For women in Louisiana, access is nearly impossible. And for physicians, providing abortion access is dangerous. “I get to go to work every day in the relative comfort of an office here in New York,” Tu says. “I know they have to go into a building where they’ve had to brick up all the windows because they’ve been the subject of Molotov cocktails, bomb threats, acid attacks. A man wielding a sledgehammer once came into the clinic.” Rikelman isn’t afraid for her own or her family’s lives, she says, but she’s afraid for the Louisiana workers. “People are protesting at their children’s school or outside their house,” she says. “They really have to feel for their children’s safety.” But providers continue on out of concern for their patients—Pittman told journalists gathered for the press briefing that once, the clinic suffered an acid attack and tried to close for the day because of acid fumes. Even though poison hung in the air, “not a single woman wanted to reschedule,” she says.
The Hope doctors, who serve as plaintiffs in the case, are labeled in the court filings as John Does for their protection. If the Supreme Court rules against the center, all but one of the providers will be out of work. The Hope clinic will likely close, and abortion will be out of reach for over one million women. “Roe becomes meaningless if there is no access to abortion,” Pittman said at the briefing. “These women that we work with now do not have the means to travel, to fly out of state…they have every right to receive their care here in Louisiana.”
Rikelman and Tu have Supreme Court precedent on their side. They have put years of work into this case. They have given their lives to it. They are ready. But the thing is, even an abortion-rights win in the Supreme Court this spring doesn’t assure a happy ending. Even though the Texas admitting-privileges law was struck down by the Supreme Court in Whole Woman’s Health, by that time half the clinics in the state had already closed. Years after that victory, the majority of the Texas clinics that closed haven’t reopened. Even when abortion rights win, anti-abortion lawmakers get consolation prizes. “We believe that we should win this case,” Northup says. “But we’re not folks that say, ‘Well if we lose the case, it’s game over.’”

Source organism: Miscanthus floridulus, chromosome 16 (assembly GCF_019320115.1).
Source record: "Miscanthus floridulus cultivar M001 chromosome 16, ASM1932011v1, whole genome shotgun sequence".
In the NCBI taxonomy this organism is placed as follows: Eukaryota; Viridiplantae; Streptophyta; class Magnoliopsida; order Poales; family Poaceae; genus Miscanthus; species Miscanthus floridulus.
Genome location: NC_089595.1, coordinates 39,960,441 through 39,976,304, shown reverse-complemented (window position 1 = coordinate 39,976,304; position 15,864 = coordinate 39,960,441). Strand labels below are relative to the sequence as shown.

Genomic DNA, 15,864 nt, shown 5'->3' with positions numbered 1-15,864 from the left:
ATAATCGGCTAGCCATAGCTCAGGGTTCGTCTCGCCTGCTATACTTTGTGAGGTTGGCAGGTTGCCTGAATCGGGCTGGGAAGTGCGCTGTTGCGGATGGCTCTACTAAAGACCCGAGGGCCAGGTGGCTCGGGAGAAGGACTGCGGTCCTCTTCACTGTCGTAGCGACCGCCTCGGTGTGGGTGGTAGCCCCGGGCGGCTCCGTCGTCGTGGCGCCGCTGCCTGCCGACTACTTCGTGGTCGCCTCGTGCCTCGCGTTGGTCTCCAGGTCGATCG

“We are not going back,” Northup frequently says when she discusses abortion law. She means that no matter what happens with Hope, or with the Women’s Health Protection Act, or even with Roe, “We’re not going to go back to women not being able to control their own reproductive health care.”
But it’s hard not to feel—with the waiting periods, the threat of the shifting Supreme Court, and the seeming infinity of new TRAP laws—that we haven’t lost ground already. Women around the country will have to put their hopes on Julie Rikelman, on T.J. Tu, on Nancy Northup, and on the anonymous, endangered physicians testifying in their case. “I care,” they will remind themselves, as arguments begin. “I have expertise,” they will think, as they set the course for the health and well-being of millions of women.
And as Northrup says, they will remind themselves, “Women are not going back.”
Jenny Singer is a staff writer for Glamour.